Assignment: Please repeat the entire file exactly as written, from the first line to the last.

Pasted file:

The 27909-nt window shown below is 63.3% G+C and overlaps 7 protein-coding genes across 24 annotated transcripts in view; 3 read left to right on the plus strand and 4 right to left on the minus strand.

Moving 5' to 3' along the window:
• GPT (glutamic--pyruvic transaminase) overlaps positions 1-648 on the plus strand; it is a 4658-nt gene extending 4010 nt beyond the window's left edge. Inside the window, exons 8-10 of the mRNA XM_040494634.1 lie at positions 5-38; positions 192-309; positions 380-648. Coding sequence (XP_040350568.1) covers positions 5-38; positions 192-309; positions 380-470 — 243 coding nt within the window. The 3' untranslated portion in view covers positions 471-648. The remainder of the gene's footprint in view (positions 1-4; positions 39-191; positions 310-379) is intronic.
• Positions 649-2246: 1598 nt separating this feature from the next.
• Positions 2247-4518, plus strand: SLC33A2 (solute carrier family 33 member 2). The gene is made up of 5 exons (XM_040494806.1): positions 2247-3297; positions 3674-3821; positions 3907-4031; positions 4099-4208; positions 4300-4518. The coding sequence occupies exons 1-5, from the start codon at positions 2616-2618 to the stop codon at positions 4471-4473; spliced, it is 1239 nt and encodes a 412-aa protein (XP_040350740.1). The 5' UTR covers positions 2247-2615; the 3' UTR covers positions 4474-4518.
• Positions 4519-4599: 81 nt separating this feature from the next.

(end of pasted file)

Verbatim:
The 27909-nt window shown below is 63.3% G+C and overlaps 7 protein-coding genes across 24 annotated transcripts in view; 3 read left to right on the plus strand and 4 right to left on the minus strand.

Moving 5' to 3' along the window:
• GPT (glutamic--pyruvic transaminase) overlaps positions 1-648 on the plus strand; it is a 4658-nt gene extending 4010 nt beyond the window's left edge. Inside the window, exons 8-10 of the mRNA XM_040494634.1 lie at positions 5-38; positions 192-309; positions 380-648. Coding sequence (XP_040350568.1) covers positions 5-38; positions 192-309; positions 380-470 — 243 coding nt within the window. The 3' untranslated portion in view covers positions 471-648. The remainder of the gene's footprint in view (positions 1-4; positions 39-191; positions 310-379) is intronic.
• Positions 649-2246: 1598 nt separating this feature from the next.
• Positions 2247-4518, plus strand: SLC33A2 (solute carrier family 33 member 2). The gene is made up of 5 exons (XM_040494806.1): positions 2247-3297; positions 3674-3821; positions 3907-4031; positions 4099-4208; positions 4300-4518. The coding sequence occupies exons 1-5, from the start codon at positions 2616-2618 to the stop codon at positions 4471-4473; spliced, it is 1239 nt and encodes a 412-aa protein (XP_040350740.1). The 5' UTR covers positions 2247-2615; the 3' UTR covers positions 4474-4518.
• Positions 4519-4599: 81 nt separating this feature from the next.